Nicholas Jones - Blog and Archive Website
Media scrutiny is the only effective means of forcing politicians to tell the truth. This was the argument put forward by journalists in a debate at the Oxford Union (22.10.2009). The motion was that this house trusts politicians more than journalists. Jones spoke for the journalists.

When searching for news and checking facts reporters often have to bend the rules and possibly break the law. But through its covert mass purchase of confidential mobile phone messages the News of the World has blackened the reputation of British journalism. In a true democracy journalists have to be free to investigate without the constant fear of falling foul of the state or of being hounded by the police and the courts.  Indeed principled journalists are ready to go to jail rather than reveal their sources.  But there is a huge difference between a justified breach of personal privacy in support of investigative journalism and a blatant fishing trip for private and confidential information.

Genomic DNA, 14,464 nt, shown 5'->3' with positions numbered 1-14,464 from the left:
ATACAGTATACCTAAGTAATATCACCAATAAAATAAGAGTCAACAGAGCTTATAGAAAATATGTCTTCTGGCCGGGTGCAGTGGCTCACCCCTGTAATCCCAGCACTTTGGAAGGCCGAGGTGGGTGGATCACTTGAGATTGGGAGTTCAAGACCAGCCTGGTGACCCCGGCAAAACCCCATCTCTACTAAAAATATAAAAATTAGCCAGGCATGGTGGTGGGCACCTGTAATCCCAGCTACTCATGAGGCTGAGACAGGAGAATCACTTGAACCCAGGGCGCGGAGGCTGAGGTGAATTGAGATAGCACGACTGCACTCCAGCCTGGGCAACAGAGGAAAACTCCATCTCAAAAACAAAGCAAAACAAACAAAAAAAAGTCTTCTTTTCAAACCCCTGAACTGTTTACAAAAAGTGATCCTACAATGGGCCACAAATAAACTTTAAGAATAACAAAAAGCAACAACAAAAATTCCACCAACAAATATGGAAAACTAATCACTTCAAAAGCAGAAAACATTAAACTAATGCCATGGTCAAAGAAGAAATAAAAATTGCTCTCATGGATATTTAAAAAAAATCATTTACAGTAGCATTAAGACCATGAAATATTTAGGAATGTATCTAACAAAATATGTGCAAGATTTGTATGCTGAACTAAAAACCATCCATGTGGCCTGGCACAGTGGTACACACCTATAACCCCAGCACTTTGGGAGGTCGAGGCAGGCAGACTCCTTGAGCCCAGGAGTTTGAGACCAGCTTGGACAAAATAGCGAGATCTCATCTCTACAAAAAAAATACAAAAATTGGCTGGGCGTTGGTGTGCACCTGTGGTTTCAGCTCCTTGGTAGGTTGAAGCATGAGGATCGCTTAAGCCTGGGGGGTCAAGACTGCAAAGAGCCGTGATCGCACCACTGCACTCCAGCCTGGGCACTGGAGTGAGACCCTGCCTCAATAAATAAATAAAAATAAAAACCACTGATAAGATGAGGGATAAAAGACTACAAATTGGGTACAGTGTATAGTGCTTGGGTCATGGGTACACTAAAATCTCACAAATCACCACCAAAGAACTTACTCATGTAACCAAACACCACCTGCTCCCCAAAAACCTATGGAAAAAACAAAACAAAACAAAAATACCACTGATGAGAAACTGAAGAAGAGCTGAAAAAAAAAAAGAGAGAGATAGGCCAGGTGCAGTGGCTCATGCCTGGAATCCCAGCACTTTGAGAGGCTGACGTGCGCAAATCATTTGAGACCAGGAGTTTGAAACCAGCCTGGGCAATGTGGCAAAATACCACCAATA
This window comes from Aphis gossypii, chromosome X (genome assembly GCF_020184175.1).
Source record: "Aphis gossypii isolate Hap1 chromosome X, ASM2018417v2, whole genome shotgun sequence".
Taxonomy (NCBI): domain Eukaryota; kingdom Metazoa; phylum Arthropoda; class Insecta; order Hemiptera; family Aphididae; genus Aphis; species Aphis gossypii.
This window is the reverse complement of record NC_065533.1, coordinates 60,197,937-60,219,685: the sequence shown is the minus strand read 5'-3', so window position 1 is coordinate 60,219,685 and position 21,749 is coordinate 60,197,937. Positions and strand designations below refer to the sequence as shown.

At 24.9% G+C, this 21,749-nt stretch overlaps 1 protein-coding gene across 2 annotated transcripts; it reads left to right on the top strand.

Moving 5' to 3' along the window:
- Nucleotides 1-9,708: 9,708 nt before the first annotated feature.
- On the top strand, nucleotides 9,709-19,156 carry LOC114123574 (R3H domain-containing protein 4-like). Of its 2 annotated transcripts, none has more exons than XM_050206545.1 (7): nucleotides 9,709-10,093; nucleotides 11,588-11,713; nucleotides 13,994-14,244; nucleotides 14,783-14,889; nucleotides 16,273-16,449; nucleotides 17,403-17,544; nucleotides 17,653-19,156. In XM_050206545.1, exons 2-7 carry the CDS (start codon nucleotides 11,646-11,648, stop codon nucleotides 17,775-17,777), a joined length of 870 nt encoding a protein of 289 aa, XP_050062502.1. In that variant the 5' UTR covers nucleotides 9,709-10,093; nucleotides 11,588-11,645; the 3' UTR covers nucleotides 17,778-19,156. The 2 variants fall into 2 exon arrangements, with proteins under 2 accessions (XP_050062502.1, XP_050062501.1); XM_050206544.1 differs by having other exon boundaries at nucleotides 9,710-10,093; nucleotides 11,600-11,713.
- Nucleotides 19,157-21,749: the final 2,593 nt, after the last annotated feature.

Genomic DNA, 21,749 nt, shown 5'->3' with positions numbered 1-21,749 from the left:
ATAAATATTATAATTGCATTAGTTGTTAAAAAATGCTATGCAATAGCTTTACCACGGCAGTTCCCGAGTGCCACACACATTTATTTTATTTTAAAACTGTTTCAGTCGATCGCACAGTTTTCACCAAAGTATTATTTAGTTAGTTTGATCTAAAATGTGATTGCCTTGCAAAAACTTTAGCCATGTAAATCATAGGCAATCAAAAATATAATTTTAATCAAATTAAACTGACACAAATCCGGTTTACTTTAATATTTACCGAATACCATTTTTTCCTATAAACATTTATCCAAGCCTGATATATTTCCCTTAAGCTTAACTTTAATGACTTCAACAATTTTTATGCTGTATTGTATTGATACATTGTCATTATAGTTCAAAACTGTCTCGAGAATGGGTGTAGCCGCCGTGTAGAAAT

Journalists in the former Soviet republic of Kazakhstan fear that if there is approval for another round of repressive media laws they could finish up close to the bottom of the international list for media freedom.

Whatever reservations there might be over the way the leaked information was obtained, the publication of hitherto secret details about the endemic abuse of MPs’ expenses was without doubt in the public interest.  

Whether it was cash for questions or dodgy donations for peerages, politicians have all too regularly shown an almost suicidal disregard for the proper management of their financial affairs.  What has proved so damaging about the latest scandal over claims for second homes, furnishings and food was the systematic way in which so many MPs were prepared to abuse the taxpayers’ generosity.

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